These are some of the most commonly asked questions regarding ransomware. We asked a few of our internal security professionals to help provide you answers.
We’ve all heard of ransomware, but many aren’t sure exactly what it is. Tom LeNeave, Sr. Security Consultant at Alagen, shares the primary components of this financially-motivated type of attack. He covers what ransomware is programmed to do once on your machine, how you may be notified that you have been compromised, what desired actions the attacker wants from you, and what they promise in return.
There are several ways that ransomware can get into an environment. Tom LeNeave, Sr. Security Consultant at Alagen, explains a few of the most common attack vectors, including emails with malicious attachments or links to ill-intentioned websites and “malvertising.”
Should ransomware be reported? Alagen’s senior security consultant Tom LeNeave explains that it depends. He does encourage you to be prepared and know the answer before a ransomware-related crisis. He advises that you plan with your legal department. Consult any related corporate policies, applicable rules and regulations requirements for your industry, third-party contractual requirements, and insurance requirements.
A successful ransomware attack is clearly a breach of security, but should it be considered a data breach? Alagen’s Sr. Security Consultant Trey Turner breaks down the distinction between an attack that encrypts versus one that exfiltrates data.
Bitcoin is the payment of choice when it comes to ransomware demands. Why is that? Alagen’s Sr. Security Consultant Tom LeNeave explains how the anonymity of this form of payment makes it the most common choice of cyber criminals.
It’s a tough dilemma. No one wants to pay a ransom. But when considering the options, it may appear to be the prudent choice. Trey Turner, senior security consultant at Alagen, talks about the reasons you shouldn’t pay. Then, he emphasizes the importance of being prepared so that you can recover quickly without having to pay. He also suggests that you know your risk tolerance and have planned in advance under what circumstances you would consider payment or related actions.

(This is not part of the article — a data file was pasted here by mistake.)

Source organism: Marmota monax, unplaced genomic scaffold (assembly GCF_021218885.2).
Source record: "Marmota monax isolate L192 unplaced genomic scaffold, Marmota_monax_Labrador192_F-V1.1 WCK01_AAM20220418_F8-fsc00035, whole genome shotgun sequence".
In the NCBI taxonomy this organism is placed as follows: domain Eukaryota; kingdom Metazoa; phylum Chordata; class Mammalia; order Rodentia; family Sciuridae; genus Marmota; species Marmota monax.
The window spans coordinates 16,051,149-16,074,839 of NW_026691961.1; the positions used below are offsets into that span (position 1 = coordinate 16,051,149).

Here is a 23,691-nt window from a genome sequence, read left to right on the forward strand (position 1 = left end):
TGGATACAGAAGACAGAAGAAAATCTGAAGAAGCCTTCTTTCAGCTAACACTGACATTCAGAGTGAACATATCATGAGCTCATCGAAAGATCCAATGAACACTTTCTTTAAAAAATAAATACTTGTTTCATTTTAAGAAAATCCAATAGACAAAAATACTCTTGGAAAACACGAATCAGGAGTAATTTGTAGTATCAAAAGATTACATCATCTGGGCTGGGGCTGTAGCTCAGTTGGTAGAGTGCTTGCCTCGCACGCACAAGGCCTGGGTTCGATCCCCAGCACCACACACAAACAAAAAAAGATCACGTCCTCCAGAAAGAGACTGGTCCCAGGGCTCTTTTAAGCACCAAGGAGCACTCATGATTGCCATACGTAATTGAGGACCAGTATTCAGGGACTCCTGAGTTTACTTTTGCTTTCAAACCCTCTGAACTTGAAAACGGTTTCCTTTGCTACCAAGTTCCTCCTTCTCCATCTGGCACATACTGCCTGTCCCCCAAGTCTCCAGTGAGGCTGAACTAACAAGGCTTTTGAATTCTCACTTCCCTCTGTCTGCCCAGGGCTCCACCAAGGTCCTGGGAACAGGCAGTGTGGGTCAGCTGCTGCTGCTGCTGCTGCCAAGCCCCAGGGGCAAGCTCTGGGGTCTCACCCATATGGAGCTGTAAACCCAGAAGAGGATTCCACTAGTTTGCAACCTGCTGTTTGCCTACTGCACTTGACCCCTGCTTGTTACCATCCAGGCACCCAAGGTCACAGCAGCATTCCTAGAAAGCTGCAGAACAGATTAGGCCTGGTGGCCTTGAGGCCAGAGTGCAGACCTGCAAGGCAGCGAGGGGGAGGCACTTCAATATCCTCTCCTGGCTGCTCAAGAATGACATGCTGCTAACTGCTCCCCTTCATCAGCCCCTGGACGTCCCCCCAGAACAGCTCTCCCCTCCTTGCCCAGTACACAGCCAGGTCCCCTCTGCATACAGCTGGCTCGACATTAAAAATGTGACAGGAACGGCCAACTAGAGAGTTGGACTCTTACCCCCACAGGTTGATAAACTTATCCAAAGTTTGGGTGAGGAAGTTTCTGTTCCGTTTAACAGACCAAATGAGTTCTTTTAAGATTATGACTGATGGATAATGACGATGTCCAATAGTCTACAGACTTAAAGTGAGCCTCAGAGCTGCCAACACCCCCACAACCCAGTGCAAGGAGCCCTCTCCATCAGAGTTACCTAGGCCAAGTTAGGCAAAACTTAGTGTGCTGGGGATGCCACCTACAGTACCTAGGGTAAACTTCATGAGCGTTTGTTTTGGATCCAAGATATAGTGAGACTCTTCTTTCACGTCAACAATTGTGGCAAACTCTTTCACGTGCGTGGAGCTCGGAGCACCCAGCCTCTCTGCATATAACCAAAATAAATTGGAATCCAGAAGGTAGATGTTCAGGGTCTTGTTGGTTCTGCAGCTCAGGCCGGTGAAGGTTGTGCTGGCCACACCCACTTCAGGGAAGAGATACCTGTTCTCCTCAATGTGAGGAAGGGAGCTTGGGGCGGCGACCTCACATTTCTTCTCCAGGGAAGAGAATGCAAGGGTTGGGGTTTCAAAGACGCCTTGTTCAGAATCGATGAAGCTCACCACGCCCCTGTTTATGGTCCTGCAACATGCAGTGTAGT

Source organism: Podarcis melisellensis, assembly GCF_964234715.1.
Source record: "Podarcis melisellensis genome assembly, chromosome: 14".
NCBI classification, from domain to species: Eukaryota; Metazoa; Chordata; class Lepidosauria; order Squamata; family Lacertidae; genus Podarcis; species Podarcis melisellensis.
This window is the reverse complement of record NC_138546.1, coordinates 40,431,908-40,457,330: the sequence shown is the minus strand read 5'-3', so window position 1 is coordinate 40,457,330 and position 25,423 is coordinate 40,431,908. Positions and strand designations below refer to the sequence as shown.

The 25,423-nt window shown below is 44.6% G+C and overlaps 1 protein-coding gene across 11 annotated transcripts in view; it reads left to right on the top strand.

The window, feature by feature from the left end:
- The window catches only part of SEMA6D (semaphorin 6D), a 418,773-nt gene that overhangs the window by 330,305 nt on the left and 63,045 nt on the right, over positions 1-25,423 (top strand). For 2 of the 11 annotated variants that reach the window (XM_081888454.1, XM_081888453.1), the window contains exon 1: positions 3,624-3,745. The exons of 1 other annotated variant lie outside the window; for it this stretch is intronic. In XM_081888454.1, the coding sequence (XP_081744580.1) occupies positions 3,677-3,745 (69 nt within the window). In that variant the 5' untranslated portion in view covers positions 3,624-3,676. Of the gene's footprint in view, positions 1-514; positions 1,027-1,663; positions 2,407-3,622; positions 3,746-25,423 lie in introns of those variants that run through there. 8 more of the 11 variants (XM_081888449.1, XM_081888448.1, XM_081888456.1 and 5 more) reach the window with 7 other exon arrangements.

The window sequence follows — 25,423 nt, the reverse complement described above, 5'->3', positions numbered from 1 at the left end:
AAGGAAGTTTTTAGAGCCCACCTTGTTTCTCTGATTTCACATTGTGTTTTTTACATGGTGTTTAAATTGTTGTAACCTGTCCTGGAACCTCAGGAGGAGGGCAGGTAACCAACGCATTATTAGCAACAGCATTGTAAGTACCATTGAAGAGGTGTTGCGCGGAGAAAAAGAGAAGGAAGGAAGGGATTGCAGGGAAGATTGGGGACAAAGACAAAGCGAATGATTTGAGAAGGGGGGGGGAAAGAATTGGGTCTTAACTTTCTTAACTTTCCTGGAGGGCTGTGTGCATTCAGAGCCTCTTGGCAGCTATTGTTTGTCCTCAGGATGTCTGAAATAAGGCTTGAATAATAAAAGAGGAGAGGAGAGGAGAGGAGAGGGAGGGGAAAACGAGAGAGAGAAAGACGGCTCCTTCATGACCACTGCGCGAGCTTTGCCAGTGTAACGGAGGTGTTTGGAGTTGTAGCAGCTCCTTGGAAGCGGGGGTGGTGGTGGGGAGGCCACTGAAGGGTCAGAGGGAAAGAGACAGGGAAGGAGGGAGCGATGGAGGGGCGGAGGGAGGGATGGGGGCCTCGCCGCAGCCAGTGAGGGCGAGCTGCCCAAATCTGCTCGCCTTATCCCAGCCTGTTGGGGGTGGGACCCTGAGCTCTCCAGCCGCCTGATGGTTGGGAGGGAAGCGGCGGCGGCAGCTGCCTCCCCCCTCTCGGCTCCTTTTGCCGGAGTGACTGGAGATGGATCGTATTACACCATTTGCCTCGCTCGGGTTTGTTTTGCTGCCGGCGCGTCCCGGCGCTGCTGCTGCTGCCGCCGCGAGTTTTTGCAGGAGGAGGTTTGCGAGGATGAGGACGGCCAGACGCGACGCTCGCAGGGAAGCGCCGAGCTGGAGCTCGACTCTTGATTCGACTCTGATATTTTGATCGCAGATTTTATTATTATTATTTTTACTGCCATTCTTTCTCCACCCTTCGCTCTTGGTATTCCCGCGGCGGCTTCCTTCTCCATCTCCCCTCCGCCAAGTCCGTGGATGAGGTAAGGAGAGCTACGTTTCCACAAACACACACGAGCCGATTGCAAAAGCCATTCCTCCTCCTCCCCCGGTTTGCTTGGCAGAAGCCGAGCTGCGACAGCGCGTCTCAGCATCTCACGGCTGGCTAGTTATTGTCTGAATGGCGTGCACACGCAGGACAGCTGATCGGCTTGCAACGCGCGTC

The best way to deal with a ransomware attack is to be prepared. Senior consultant Trey Turner encourages companies to not only plan, but also to test those plans. He emphasizes the importance of being able to rapidly detect, contain, and recover from ransomware threats. He also notes that identifying the root cause of any successful attacks is also a critical step to ensure that any defensive gaps are closed and you won’t be reinfected.
This frequently asked question is addressed by Alagen’s senior security consultant Trey Turner. Simply put, he says that ransomware can be removed. While removal of the actual malware can be fairly simple, the important step of identifying the root cause to eliminate persistence of the treat can be significantly more challenging. He also points out that removal of the ransomware does not return your access to any encrypted files or systems. Be aware that there are no guarantees. Unfortunately, any decryption attempts — including paying the ransom — may or may not result in you regaining access to encrypted assets.
Protect Your Company from Ransomware Attacks
Alagen has helped organizations of all sizes become ransomware resilient. Guided by established best practices, our Ransomware Resilience Planning service focuses exclusively on ransomware prevention, containment and recovery. Efficiently assessing your strengths and weaknesses, our experts forgo extensive (and time consuming) discovery and documentation to quickly deliver what matters most — prescriptive guidance to decrease your likelihood of a ransomware victimization.